(updated at 9 a.m. Wednesday)
Another cursed typo in the NYT applet! I would've been right up there with Howard B, but for an errant letter.
The New York Sun puzzle by Pete Mitchell, "Nonconformity," has a little kick to it. That kick comes in the form of an outside-the-grid twist: The only theme answer inside the grid, color OUTSIDE THE LINES, hints at the gimmick. In each corner section, the entries extend outside the grid in one direction, and the letters that don't fit inside the grid spell colors. Thus, above 1-Across, LOVEY Howell, you need your BROWN crayon to complete the Down answers of [B]LOC, [R]ONA, [O]VERSKIRT (a [Woman's accessory] that is, I believe, passé by centuries), [W]EAVE, and [N].Y. MET. In the northeast corner of the puzzle, the outer color is to the right and spells ORANGE; continuing clockwise, GREEN's under the southeast corner and PURPLE abuts the southwest. Cool trick, eh? The constructor knows how to color inside the lines, too, as AQUA fits into 6-Across normally. Favorite clues: [Sauce whose name is Italian for "pounded"] for PEST[O] (related to "piston," apparently—though pestle derives from Latin pistillum, meaning what? Anyone up on their Latin?); [Niminy-piminy person] for [P]RISS; [Nice thing?] for OBJET; [Park and bowl?] for STADIA; [Guinness Book cofounder McWhirter] for ROSS (raise your hand if you know his brother's name, too); and [Typical S.E. Hinton character] for TEE[N] (Ponyboy and Sodapop!). Wondering what zarzuelas are? That link explains the opera-ish form.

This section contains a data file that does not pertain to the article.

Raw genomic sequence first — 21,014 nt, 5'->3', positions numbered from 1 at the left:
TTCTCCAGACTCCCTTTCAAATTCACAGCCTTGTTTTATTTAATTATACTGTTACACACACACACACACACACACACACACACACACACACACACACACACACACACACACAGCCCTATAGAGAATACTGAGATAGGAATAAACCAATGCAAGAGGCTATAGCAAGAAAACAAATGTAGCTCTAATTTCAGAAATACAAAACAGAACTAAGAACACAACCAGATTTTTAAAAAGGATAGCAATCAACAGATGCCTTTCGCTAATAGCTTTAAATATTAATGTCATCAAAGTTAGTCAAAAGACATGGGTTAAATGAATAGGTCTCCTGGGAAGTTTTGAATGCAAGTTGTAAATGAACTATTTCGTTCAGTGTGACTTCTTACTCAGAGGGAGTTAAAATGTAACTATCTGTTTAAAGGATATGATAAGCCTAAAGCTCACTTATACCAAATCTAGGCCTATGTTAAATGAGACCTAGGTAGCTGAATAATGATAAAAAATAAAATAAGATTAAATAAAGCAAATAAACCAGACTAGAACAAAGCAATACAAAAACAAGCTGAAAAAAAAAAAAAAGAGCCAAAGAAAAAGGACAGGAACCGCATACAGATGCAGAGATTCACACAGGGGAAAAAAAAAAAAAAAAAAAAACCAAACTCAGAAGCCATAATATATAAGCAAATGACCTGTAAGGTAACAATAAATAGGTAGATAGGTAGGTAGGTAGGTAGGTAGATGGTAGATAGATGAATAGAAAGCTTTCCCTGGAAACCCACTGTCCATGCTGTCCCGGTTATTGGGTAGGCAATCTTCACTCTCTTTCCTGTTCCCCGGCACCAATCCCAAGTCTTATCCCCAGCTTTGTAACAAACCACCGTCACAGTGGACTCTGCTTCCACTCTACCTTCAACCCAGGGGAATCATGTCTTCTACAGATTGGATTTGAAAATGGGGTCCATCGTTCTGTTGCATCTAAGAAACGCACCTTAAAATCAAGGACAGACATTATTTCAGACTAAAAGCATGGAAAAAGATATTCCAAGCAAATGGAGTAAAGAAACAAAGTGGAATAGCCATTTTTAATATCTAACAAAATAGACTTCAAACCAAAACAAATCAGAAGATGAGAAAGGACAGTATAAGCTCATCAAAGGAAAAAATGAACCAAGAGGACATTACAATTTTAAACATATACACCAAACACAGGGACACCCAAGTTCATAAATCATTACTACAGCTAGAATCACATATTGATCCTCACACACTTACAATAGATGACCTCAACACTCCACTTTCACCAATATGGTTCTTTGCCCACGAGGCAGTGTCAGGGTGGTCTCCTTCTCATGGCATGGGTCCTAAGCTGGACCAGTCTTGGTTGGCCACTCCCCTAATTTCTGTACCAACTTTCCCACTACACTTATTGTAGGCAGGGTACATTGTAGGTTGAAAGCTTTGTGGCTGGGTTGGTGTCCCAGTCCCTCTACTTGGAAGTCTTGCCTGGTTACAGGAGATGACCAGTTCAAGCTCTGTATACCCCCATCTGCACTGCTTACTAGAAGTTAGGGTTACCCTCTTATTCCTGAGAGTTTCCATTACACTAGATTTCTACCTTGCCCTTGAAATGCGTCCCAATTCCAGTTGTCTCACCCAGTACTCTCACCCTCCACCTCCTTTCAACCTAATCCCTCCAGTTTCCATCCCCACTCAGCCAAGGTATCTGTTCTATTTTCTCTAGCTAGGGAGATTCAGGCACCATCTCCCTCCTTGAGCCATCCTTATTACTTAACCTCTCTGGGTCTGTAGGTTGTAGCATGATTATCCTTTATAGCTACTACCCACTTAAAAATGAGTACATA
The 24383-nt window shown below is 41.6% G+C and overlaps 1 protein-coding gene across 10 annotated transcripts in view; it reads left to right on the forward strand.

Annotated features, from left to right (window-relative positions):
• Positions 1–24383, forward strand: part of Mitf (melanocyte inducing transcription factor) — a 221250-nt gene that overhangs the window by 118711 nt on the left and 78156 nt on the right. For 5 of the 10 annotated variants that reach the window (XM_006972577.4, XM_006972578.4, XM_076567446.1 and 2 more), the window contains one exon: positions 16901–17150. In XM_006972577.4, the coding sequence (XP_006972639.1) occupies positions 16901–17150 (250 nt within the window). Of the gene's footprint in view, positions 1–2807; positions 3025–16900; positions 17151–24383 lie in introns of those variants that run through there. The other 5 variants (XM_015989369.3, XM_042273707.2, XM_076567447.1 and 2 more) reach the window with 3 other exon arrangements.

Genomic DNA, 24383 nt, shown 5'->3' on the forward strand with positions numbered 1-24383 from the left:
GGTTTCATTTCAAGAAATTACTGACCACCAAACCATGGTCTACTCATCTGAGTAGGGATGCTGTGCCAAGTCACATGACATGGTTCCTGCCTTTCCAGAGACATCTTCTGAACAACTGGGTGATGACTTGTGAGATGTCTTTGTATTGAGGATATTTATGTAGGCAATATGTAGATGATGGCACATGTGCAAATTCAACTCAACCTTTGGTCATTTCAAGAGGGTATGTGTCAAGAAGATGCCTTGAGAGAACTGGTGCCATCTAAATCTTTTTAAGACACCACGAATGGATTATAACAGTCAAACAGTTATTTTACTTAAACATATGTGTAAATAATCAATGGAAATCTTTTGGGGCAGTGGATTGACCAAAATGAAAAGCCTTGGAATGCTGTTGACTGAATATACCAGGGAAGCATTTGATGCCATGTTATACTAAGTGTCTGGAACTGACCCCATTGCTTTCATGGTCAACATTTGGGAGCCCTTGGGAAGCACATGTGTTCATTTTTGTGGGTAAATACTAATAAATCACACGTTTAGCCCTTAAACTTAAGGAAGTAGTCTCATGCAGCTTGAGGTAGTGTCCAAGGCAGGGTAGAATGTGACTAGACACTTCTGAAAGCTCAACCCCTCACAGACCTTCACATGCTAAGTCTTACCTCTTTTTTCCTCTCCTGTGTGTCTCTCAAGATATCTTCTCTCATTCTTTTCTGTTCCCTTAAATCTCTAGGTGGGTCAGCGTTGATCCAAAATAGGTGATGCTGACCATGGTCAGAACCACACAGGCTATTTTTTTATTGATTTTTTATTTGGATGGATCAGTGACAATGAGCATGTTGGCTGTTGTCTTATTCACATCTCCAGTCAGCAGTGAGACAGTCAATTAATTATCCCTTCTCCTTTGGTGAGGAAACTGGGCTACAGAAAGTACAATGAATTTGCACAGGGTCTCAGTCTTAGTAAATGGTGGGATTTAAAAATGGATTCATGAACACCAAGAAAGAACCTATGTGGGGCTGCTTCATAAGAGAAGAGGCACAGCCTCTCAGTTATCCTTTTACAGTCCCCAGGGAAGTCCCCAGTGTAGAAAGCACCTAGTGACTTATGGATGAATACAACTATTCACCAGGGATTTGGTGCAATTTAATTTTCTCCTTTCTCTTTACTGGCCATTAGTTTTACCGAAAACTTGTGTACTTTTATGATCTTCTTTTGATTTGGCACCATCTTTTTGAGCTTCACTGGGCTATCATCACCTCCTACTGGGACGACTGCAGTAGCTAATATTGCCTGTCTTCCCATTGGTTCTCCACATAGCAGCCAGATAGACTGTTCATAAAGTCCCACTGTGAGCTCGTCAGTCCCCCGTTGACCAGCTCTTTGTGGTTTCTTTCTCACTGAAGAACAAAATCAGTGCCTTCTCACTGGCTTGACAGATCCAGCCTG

Ed Early's New York Times crossword is a quote puzzle. "A dreaded quote puzzle!" you exclaim. (Or else you're saying, "Ooh, I enjoy quote puzzles." Pfft.) This example was more like a standard crossword theme than most—instead of offering you a single "aha" moment when you eventually fill in the last line, it adds a few smaller "ahas" along the way. It's fairly standard to add a [Speaker of the quote] entry, and here it's CHICO. He's balanced across the grid by [Sibling of 54-Across], his brother HARPO. Then there's an extra symmetrical pair of entries, MARX and BROS., not explicitly tied to the quote theme by the clues but aptly describing CHICO and HARPO, et al. The puzzle is further enhanced by including 15 7- to 8-letter fill entries, with John MCENROE beside OEDIPUS, HOUDINI by ARMENIA, and a TRIVIAL/COHABIT corner. My typo was in another 7, where NET COST turned into NET COSE.
Annemarie Brethauer's LA Times crossword gets down in the dumps. It's really the pits. Why? Because the theme entries all end with things that are dug out, like pits. And in each case, the word's used in a sense other than that of a hole in the ground. There's NE'ER-DO-WELL, LAST DITCH, the GREAT DEPRESSION, the movie ENEMY MINE, and PIGEONHOLE. Extra bonus points for putting STARSHIP in the grid but not mentioning the World's Most Terrible Song, "We Built This City." I just Googled the song title and one of the first hits was this USA Today article agreeing with my assessment that this song (video here) is the absolute worst ever. Number 3 is Wang Chung's "Everybody Have Fun Tonight" (video here), but a few months ago I heard their "Dance Hall Days" on the radio, and it was painfully, gratingly awful. I think "Dance Hall Days" (video here) is every bit as abysmal as those other songs—maybe even worse.
July 24, 2007